The supporting cast almost makes up for it, particularly the great Eddie Marsan as a sort of human resources agent for the villain, a character not unlike William Fichtner’s in Drive Angry. He’s only in one scene, but it’s one of the best in the film, and I wish the rest of the movie had just followed his character instead of Sturgess’. I also enjoyed Timothy Spall’s brief turn as Jamie’s dad, who in 60 seconds manages to convey the pain of a parent who knows their child is going to have a tough life due to a physical imperfection, but has to treat them as normally as possible so that they can hopefully build the child’s self-esteem and confidence, something the mother didn’t really get to. Unfortunately this scene is the last in the film, so it’s a little too late.
I’m also not a fan of movies that turn out to be partially inside the character’s head but never pinpoint the moment where that line is drawn. At one point I was wondering if ANY of the movie was real post his childhood (where the character was played by a different actor), though I quickly decided that wasn’t the case. Still, when there’s a debate over whether or not entire characters ever existed, it’s not a successful attempt at ambiguity – it’s just sloppy. If I had to guess, I’d say that he was just creating some sort of supernaturally charged conspiracy in his head in order to deal with the simple fact that the world can suck, but it still leaves a lot of questions unanswered (such as who Marsan’s character was), if that’s even what the director had in mind.
This is of course where watching on Netflix instant is detrimental, as the commentary track on the DVD apparently does clarify some of these things (as I discovered when looking up to see if the movie was edited, as two runtimes have been listed, but I guess it’s just a mistake or perhaps a PAL/NSTC conversion byproduct). But the stream doesn’t have this track (they even offer a language track option on NI, but I have yet to discover it being used), nor does it have subtitles to help decipher some of the thick British accents. Having all of the answers wouldn’t improve my opinion of the movie, since its faults were not all related to its vague storytelling, but it would be nice to know if I was right or not. Anyone listen to it?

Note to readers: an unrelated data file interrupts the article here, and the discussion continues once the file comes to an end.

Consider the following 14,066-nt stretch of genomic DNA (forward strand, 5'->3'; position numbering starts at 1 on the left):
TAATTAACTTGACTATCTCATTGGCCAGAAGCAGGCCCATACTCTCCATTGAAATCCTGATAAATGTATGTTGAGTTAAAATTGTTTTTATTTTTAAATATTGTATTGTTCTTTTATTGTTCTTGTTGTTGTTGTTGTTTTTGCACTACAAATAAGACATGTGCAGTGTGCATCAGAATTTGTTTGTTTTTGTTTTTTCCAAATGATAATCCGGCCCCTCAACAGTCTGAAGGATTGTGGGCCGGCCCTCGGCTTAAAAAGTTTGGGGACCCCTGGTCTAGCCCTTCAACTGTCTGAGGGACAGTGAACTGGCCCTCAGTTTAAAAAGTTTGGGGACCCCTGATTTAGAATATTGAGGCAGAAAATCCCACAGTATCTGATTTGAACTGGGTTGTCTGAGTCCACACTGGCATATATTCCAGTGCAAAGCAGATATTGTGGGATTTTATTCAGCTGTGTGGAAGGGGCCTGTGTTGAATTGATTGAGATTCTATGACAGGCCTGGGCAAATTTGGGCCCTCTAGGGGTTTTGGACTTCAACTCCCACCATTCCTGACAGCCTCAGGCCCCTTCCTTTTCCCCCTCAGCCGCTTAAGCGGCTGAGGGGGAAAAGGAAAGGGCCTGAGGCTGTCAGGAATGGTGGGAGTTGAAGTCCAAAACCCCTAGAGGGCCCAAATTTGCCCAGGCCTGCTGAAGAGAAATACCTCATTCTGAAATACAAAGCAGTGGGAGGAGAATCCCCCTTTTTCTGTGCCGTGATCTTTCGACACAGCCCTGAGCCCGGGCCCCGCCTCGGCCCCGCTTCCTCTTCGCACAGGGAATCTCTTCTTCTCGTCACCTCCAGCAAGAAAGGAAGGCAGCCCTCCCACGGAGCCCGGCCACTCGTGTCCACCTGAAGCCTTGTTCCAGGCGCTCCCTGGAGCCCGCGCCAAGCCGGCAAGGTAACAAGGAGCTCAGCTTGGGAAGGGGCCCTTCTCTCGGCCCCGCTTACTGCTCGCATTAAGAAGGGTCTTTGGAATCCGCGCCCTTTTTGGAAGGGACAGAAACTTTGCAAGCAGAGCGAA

Ultimately, it’s a shame I didn’t like the movie more. There are some interesting ideas here, and (again, assuming my guess is correct) I liked the Shutter Island-esque mental break aspect to the story. The London backdrop is always welcome, and Ridley’s direction of the occasional scare scenes was quite successful (I even jumped at one!). In other words, I wish I could be recommending the movie. But without a more interesting character to center it on, to me it just became a jumbled mess of ideas, with the film switching gears too often to satisfy me as a fan of horror, romance, or drama.
What say you?